enemies than ever and needs america's backing. but at the same time this israeli government is so spoiled and has shift sod far to the right it makes no effort to take u.s. interest into account. and i agree with that. when netanyahu moved and cut off any chance of a united west bank government, he basically took a step that was completely in the face of u.s. policy going back to george w. bush. >> that's true. i think one of the things to be keep in mind is this pre-nomination process seems to have gotten completely out of control. where congress has too much to say who the presumptive nominees that any president offers forth. over history only 20 cabinet nominees have been knocked back. seven have been rejected and 13 have withdrawn those names. seven of those have happened under the past three administrations. so i think there's something wrong with this whole process where a presumptive nominee is litigated in public and the -- >> how do you avoid this? how do you do it? >> he's got to make a decision. obama has either got to nominate him when he gets back to washington tomorrow or mo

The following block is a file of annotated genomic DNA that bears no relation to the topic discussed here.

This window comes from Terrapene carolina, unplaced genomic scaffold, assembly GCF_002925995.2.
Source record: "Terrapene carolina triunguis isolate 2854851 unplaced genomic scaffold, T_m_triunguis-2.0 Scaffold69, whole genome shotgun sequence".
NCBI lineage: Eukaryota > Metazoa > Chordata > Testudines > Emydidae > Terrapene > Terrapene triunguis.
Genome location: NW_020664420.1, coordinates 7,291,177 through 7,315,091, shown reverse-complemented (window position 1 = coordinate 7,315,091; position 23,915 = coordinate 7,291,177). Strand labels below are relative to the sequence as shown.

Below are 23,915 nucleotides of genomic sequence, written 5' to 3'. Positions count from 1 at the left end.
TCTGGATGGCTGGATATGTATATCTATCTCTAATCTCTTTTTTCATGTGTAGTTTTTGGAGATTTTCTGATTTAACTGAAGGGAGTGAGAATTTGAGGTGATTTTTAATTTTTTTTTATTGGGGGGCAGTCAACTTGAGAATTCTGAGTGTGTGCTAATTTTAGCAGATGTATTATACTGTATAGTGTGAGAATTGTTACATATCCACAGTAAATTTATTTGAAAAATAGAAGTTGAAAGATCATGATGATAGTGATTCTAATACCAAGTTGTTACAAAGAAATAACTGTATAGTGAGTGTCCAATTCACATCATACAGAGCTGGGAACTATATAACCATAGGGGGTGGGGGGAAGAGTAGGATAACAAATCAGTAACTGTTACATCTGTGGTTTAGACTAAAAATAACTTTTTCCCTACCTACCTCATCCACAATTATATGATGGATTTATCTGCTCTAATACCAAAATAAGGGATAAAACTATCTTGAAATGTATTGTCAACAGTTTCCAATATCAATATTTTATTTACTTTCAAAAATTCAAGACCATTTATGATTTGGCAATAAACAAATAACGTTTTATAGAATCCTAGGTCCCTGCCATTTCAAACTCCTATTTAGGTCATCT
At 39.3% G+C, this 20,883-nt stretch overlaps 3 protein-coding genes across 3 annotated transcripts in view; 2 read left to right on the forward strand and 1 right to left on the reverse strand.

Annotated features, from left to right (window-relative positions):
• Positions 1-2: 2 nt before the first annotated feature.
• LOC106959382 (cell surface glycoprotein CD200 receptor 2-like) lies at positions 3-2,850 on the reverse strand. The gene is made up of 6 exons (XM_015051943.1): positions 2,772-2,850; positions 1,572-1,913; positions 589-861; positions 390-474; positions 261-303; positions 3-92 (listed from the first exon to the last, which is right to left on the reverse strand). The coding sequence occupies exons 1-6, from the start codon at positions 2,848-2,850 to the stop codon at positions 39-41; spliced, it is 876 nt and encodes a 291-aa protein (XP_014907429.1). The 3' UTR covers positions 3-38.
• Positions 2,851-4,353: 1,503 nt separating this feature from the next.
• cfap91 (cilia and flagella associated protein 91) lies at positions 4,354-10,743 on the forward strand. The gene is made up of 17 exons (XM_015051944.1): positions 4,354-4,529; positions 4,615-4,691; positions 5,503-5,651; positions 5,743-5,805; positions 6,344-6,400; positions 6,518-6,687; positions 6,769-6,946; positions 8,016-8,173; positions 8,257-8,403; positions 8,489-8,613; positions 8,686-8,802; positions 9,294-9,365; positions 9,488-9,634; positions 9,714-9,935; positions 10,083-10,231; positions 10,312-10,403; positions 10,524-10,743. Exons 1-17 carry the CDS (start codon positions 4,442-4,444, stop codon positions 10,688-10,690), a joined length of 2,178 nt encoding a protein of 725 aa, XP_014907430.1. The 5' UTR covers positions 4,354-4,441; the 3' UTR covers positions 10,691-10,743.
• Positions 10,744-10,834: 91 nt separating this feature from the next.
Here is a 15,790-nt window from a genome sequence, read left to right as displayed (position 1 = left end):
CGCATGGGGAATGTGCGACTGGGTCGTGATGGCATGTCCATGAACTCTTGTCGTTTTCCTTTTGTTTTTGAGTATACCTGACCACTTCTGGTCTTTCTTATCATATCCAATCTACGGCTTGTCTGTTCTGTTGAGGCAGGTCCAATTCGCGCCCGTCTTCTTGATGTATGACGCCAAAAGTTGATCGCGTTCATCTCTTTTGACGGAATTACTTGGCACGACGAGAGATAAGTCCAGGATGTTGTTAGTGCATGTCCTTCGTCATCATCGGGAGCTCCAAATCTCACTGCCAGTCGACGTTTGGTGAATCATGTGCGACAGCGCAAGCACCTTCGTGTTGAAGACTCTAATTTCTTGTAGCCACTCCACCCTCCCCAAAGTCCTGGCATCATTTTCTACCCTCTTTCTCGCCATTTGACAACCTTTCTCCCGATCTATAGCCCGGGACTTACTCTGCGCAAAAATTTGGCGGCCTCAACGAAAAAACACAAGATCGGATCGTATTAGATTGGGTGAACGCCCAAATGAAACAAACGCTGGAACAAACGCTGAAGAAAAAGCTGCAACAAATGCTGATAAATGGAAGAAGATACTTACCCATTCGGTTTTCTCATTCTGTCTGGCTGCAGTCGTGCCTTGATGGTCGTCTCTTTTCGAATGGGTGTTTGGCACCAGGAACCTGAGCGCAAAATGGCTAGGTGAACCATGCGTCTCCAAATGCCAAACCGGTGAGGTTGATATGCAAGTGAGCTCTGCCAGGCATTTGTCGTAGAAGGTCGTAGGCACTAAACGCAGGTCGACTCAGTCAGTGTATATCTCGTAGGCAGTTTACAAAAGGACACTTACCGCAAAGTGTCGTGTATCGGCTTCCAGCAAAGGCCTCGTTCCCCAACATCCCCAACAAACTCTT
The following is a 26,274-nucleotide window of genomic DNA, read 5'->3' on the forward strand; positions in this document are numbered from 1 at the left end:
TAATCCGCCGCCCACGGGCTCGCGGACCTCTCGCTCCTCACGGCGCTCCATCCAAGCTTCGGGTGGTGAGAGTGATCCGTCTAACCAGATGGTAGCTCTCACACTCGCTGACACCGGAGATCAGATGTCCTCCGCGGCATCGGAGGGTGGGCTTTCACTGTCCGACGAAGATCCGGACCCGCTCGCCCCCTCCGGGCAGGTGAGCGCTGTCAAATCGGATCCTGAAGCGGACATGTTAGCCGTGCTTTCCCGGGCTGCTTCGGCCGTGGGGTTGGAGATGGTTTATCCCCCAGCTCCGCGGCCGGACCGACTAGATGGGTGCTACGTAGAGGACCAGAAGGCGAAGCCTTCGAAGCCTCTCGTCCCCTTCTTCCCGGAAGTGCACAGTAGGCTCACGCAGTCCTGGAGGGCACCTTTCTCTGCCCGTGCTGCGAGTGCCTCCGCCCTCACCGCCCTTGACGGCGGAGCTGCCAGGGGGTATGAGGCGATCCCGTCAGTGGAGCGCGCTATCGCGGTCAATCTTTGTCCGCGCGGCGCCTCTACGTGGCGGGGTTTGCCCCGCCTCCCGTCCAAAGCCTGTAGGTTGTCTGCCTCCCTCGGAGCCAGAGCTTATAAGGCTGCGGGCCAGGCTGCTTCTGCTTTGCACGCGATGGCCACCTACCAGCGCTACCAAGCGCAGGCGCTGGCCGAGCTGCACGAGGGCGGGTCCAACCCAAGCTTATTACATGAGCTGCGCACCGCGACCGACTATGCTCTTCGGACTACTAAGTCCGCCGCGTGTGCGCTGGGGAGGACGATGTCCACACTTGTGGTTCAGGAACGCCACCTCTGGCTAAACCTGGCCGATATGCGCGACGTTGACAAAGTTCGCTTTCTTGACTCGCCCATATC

's government unleashes its most sophisticated weapons of the war. missiles from iran. we'd like to welcome our viewers here in the united states and around the world. wolf blitzer is off today. i'm candy crowley and you're in "the situation room." >>> i want to begin with a crisis you probably don't know is coming and, of course, is just about to hit. barring a last minute deal, union dock workers at more than a dozen major ports will go on strike this weekend. meaning just about everything we buy, from clothes to cars, can't be unloaded. the strike would impact 14 port along the eastern seaboard in gulf coast, including the port of baltimore and that's where we find cnn's brian todd live. the potential impact of this is pretty big. >> reporter: it's huge, candy. right here, this is one of the most crucial ports for commerce in this region. the sieger terminal. you can see massive container ships sitting in port. this is the port terminal with the bustling operations, containers still being moved in and out of here by a truck that are being offloaded from the ships here at the terminal. about